Full Coverage: Cosmosphere's new gallery|
Cosmosphere, Carpenter open gallery
June 18, 2005 -- Bathed in blue light, a statue of United States President John F. Kennedy sits in a rocking chair. Opposite him, red-lit, standing and fist-raised high is a full body bust of Soviet Premier Nikita Khrushchev.
Visitors to the Kansas Cosmosphere and Space Center's Mollett Early Spaceflight Gallery, which opened today to the public, pass beneath these two figures as they enter, setting the stage for the Cold War-driven space race they will witness inside.
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The contrast between red and blue - U.S. and U.S.S.R. - is emphasized throughout the new gallery, which presents a multi-media look at the early space exploration efforts of the two adversarial nations. The disparity between the color-lit areas is bridged by the proximity of the artifacts to each other. Never before have the separately devised spacecraft and spacesuits been so close for comparison.
The Mollett Gallery houses the flown two-person Gemini X spacecraft, a flown Russian Vostok spacecraft similar to that ridden by Yuri Gagarin, and an engineering model of the spacewalk-capable Voskhod, as well as spacesuits used for those spacecraft.
The gallery will be expanded in late 2006 with the return of Gus Grissom's Mercury spacecraft, Liberty Bell 7 to the Cosmosphere. The capsule is presently wrapping up a six-year nationwide museum tour.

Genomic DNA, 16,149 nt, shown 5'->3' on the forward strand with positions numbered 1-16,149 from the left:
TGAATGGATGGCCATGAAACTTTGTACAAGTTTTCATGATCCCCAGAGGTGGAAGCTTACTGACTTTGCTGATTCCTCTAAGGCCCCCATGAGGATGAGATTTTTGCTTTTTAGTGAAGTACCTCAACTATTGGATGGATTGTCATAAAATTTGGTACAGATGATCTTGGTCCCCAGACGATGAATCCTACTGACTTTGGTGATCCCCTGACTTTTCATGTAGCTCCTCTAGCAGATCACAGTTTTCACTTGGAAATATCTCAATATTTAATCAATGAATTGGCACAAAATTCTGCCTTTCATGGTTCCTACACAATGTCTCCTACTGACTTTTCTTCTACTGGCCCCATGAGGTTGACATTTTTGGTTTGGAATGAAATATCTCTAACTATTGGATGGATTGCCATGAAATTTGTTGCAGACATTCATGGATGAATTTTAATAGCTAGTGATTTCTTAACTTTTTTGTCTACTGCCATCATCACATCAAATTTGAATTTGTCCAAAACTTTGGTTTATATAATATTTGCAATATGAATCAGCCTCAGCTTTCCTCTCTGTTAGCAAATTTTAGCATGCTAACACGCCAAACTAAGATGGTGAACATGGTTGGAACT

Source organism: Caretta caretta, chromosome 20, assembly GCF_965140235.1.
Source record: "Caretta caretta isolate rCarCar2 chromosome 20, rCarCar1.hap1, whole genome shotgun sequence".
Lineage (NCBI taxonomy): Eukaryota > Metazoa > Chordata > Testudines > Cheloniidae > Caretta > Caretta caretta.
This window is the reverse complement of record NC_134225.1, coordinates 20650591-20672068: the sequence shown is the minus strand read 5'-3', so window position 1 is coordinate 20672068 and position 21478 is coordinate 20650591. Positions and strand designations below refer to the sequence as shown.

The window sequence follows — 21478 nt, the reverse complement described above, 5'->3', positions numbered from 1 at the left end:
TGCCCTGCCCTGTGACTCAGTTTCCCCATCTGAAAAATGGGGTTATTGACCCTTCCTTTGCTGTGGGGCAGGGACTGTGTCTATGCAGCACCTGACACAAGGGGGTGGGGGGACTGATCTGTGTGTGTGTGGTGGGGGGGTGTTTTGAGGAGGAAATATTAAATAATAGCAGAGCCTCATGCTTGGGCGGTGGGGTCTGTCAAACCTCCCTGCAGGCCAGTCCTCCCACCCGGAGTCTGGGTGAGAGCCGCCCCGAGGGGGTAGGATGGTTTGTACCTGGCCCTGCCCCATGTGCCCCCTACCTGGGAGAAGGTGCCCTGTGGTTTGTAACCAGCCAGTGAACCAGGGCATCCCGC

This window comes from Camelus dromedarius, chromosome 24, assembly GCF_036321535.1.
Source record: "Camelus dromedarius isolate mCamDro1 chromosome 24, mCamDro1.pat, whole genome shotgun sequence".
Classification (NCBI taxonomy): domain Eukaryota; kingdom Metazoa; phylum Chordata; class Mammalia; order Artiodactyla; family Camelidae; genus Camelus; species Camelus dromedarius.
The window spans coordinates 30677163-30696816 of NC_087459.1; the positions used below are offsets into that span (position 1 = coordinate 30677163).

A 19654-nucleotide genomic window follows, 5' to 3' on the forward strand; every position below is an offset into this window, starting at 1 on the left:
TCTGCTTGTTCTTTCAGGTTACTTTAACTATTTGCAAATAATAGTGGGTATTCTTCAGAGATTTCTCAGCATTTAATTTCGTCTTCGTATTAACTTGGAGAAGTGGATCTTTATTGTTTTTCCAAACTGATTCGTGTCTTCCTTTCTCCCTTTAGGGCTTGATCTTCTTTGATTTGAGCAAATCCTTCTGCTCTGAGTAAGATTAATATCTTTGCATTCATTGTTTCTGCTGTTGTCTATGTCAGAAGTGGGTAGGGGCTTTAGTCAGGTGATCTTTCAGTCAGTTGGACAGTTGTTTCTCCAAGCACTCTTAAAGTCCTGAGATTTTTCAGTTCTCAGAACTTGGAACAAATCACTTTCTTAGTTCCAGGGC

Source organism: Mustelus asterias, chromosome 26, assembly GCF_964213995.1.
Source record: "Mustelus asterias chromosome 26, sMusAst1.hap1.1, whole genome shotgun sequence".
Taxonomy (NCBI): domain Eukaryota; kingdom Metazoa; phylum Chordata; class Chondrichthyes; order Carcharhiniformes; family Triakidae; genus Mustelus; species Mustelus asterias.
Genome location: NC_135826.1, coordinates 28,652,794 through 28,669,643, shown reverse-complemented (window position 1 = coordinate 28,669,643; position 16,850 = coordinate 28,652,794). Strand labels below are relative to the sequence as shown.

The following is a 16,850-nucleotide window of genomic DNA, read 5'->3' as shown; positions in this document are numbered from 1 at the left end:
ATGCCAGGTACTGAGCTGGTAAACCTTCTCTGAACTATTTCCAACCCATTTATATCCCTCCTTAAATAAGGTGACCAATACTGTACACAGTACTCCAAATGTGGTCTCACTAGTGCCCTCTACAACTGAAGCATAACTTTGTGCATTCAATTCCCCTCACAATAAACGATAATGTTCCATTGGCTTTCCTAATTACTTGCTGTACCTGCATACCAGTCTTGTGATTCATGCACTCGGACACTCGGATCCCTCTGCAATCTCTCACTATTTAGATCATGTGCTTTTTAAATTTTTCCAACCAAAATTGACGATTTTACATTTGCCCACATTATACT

"The Mollett Early Spaceflight Gallery is really an anchor for the entire Hall of Space Museum," says Cosmosphere President Jeff Ollenburger. "By focusing on the incredible early days of human space exploration, we see the starting point for everything that is happening in space exploration today."
In addition to the display of the historic vehicles, visitors are taken back in time, to the blockhouse and launch pad at Cape Canaveral, Florida.
Peering through the Blockhouse 5/6 periscope, museum- goers can watch films of rocket launches - witnessing the same images NASA flight controllers saw during the early 1960s. They can then step outside for a launch encounter of a different kind.